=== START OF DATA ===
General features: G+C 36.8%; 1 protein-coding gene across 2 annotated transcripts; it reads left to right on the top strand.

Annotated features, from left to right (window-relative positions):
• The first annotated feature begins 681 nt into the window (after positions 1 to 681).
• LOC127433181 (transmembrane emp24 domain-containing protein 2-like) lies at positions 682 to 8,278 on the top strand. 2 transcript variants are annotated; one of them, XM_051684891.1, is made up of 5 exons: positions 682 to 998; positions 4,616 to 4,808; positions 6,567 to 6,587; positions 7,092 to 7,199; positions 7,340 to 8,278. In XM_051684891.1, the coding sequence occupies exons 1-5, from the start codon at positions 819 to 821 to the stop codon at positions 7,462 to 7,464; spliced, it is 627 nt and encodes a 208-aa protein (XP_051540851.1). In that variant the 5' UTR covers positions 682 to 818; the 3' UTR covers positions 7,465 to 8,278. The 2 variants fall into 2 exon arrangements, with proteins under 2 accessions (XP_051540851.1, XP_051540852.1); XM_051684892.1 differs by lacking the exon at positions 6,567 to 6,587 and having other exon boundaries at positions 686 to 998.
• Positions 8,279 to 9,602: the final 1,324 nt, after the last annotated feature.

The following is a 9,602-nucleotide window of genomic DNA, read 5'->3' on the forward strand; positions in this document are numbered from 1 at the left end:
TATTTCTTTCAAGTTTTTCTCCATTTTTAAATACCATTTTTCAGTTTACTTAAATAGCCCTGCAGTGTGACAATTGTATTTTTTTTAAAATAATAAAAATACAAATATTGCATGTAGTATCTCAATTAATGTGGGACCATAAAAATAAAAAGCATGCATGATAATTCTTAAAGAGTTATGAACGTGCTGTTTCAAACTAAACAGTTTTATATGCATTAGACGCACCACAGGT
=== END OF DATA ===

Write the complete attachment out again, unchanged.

General features: G+C 36.8%; 1 protein-coding gene across 2 annotated transcripts; it reads left to right on the top strand.

Annotated features, from left to right (window-relative positions):
• The first annotated feature begins 681 nt into the window (after positions 1 to 681).
• LOC127433181 (transmembrane emp24 domain-containing protein 2-like) lies at positions 682 to 8,278 on the top strand. 2 transcript variants are annotated; one of them, XM_051684891.1, is made up of 5 exons: positions 682 to 998; positions 4,616 to 4,808; positions 6,567 to 6,587; positions 7,092 to 7,199; positions 7,340 to 8,278. In XM_051684891.1, the coding sequence occupies exons 1-5, from the start codon at positions 819 to 821 to the stop codon at positions 7,462 to 7,464; spliced, it is 627 nt and encodes a 208-aa protein (XP_051540851.1). In that variant the 5' UTR covers positions 682 to 818; the 3' UTR covers positions 7,465 to 8,278. The 2 variants fall into 2 exon arrangements, with proteins under 2 accessions (XP_051540851.1, XP_051540852.1); XM_051684892.1 differs by lacking the exon at positions 6,567 to 6,587 and having other exon boundaries at positions 686 to 998.
• Positions 8,279 to 9,602: the final 1,324 nt, after the last annotated feature.

The following is a 9,602-nucleotide window of genomic DNA, read 5'->3' on the forward strand; positions in this document are numbered from 1 at the left end:
TATTTCTTTCAAGTTTTTCTCCATTTTTAAATACCATTTTTCAGTTTACTTAAATAGCCCTGCAGTGTGACAATTGTATTTTTTTTAAAATAATAAAAATACAAATATTGCATGTAGTATCTCAATTAATGTGGGACCATAAAAATAAAAAGCATGCATGATAATTCTTAAAGAGTTATGAACGTGCTGTTTCAAACTAAACAGTTTTATATGCATTAGACGCACCACAGGT